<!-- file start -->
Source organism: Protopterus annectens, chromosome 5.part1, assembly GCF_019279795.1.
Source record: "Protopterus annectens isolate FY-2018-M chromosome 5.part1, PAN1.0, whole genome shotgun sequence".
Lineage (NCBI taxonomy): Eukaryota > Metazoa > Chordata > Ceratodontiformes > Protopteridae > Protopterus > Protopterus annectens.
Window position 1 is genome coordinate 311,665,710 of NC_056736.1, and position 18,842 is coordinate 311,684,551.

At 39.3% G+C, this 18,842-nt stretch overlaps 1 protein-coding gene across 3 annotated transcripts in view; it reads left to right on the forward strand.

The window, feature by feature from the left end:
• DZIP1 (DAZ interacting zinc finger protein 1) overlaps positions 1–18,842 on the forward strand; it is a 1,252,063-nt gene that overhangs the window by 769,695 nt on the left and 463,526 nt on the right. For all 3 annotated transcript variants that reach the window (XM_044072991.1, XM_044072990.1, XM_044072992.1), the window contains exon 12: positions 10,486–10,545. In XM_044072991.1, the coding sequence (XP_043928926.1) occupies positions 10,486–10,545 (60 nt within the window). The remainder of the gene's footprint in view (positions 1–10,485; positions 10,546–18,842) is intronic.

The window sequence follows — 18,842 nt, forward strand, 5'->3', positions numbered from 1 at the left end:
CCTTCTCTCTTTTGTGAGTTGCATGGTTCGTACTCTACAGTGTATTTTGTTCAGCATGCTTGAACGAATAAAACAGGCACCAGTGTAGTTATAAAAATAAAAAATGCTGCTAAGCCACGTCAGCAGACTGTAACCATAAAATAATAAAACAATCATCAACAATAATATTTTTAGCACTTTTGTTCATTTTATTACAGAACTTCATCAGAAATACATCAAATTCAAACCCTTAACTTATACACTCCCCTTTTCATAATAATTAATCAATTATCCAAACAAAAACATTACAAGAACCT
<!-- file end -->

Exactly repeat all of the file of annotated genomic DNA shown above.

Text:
Source organism: Protopterus annectens, chromosome 5.part1, assembly GCF_019279795.1.
Source record: "Protopterus annectens isolate FY-2018-M chromosome 5.part1, PAN1.0, whole genome shotgun sequence".
Lineage (NCBI taxonomy): Eukaryota > Metazoa > Chordata > Ceratodontiformes > Protopteridae > Protopterus > Protopterus annectens.
Window position 1 is genome coordinate 311,665,710 of NC_056736.1, and position 18,842 is coordinate 311,684,551.

At 39.3% G+C, this 18,842-nt stretch overlaps 1 protein-coding gene across 3 annotated transcripts in view; it reads left to right on the forward strand.

The window, feature by feature from the left end:
• DZIP1 (DAZ interacting zinc finger protein 1) overlaps positions 1–18,842 on the forward strand; it is a 1,252,063-nt gene that overhangs the window by 769,695 nt on the left and 463,526 nt on the right. For all 3 annotated transcript variants that reach the window (XM_044072991.1, XM_044072990.1, XM_044072992.1), the window contains exon 12: positions 10,486–10,545. In XM_044072991.1, the coding sequence (XP_043928926.1) occupies positions 10,486–10,545 (60 nt within the window). The remainder of the gene's footprint in view (positions 1–10,485; positions 10,546–18,842) is intronic.

The window sequence follows — 18,842 nt, forward strand, 5'->3', positions numbered from 1 at the left end:
CCTTCTCTCTTTTGTGAGTTGCATGGTTCGTACTCTACAGTGTATTTTGTTCAGCATGCTTGAACGAATAAAACAGGCACCAGTGTAGTTATAAAAATAAAAAATGCTGCTAAGCCACGTCAGCAGACTGTAACCATAAAATAATAAAACAATCATCAACAATAATATTTTTAGCACTTTTGTTCATTTTATTACAGAACTTCATCAGAAATACATCAAATTCAAACCCTTAACTTATACACTCCCCTTTTCATAATAATTAATCAATTATCCAAACAAAAACATTACAAGAACCT